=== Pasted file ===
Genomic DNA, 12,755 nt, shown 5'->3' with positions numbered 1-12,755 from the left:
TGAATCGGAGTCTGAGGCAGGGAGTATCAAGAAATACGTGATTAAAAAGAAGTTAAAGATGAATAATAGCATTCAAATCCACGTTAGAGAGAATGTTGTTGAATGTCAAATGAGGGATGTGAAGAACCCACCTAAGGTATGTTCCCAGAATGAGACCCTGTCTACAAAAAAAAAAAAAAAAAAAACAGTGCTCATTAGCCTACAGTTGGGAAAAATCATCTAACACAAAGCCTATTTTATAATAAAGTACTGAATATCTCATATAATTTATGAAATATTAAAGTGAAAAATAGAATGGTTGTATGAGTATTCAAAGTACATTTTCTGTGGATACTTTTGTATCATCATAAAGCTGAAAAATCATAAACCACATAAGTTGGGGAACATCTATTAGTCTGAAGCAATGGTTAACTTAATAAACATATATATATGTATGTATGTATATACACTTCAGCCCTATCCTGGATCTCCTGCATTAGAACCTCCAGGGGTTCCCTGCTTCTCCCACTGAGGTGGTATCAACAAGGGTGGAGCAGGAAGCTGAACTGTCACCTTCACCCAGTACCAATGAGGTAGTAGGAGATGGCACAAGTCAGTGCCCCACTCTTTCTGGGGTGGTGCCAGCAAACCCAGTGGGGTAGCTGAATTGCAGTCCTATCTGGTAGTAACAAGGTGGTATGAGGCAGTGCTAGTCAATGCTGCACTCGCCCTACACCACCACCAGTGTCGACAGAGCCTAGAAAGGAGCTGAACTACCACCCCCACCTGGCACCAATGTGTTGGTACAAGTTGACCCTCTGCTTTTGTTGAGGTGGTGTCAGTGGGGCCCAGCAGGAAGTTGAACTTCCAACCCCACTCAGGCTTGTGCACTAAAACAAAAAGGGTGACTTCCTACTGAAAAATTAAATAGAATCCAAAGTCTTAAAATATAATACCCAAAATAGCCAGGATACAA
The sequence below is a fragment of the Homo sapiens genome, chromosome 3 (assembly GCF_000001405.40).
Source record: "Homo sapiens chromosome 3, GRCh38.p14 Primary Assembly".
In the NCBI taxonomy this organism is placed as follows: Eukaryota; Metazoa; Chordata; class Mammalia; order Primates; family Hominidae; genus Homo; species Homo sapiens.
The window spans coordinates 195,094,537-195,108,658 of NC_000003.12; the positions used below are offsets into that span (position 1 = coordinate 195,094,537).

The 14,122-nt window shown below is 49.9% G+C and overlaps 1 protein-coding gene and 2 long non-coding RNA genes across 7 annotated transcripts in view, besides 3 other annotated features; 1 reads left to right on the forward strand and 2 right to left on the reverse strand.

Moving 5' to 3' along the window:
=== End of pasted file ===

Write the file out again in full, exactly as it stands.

Genomic DNA, 12,755 nt, shown 5'->3' with positions numbered 1-12,755 from the left:
TGAATCGGAGTCTGAGGCAGGGAGTATCAAGAAATACGTGATTAAAAAGAAGTTAAAGATGAATAATAGCATTCAAATCCACGTTAGAGAGAATGTTGTTGAATGTCAAATGAGGGATGTGAAGAACCCACCTAAGGTATGTTCCCAGAATGAGACCCTGTCTACAAAAAAAAAAAAAAAAAAAACAGTGCTCATTAGCCTACAGTTGGGAAAAATCATCTAACACAAAGCCTATTTTATAATAAAGTACTGAATATCTCATATAATTTATGAAATATTAAAGTGAAAAATAGAATGGTTGTATGAGTATTCAAAGTACATTTTCTGTGGATACTTTTGTATCATCATAAAGCTGAAAAATCATAAACCACATAAGTTGGGGAACATCTATTAGTCTGAAGCAATGGTTAACTTAATAAACATATATATATGTATGTATGTATATACACTTCAGCCCTATCCTGGATCTCCTGCATTAGAACCTCCAGGGGTTCCCTGCTTCTCCCACTGAGGTGGTATCAACAAGGGTGGAGCAGGAAGCTGAACTGTCACCTTCACCCAGTACCAATGAGGTAGTAGGAGATGGCACAAGTCAGTGCCCCACTCTTTCTGGGGTGGTGCCAGCAAACCCAGTGGGGTAGCTGAATTGCAGTCCTATCTGGTAGTAACAAGGTGGTATGAGGCAGTGCTAGTCAATGCTGCACTCGCCCTACACCACCACCAGTGTCGACAGAGCCTAGAAAGGAGCTGAACTACCACCCCCACCTGGCACCAATGTGTTGGTACAAGTTGACCCTCTGCTTTTGTTGAGGTGGTGTCAGTGGGGCCCAGCAGGAAGTTGAACTTCCAACCCCACTCAGGCTTGTGCACTAAAACAAAAAGGGTGACTTCCTACTGAAAAATTAAATAGAATCCAAAGTCTTAAAATATAATACCCAAAATAGCCAGGATACAA
The sequence below is a fragment of the Homo sapiens genome, chromosome 3 (assembly GCF_000001405.40).
Source record: "Homo sapiens chromosome 3, GRCh38.p14 Primary Assembly".
In the NCBI taxonomy this organism is placed as follows: Eukaryota; Metazoa; Chordata; class Mammalia; order Primates; family Hominidae; genus Homo; species Homo sapiens.
The window spans coordinates 195,094,537-195,108,658 of NC_000003.12; the positions used below are offsets into that span (position 1 = coordinate 195,094,537).

The 14,122-nt window shown below is 49.9% G+C and overlaps 1 protein-coding gene and 2 long non-coding RNA genes across 7 annotated transcripts in view, besides 3 other annotated features; 1 reads left to right on the forward strand and 2 right to left on the reverse strand.

Moving 5' to 3' along the window: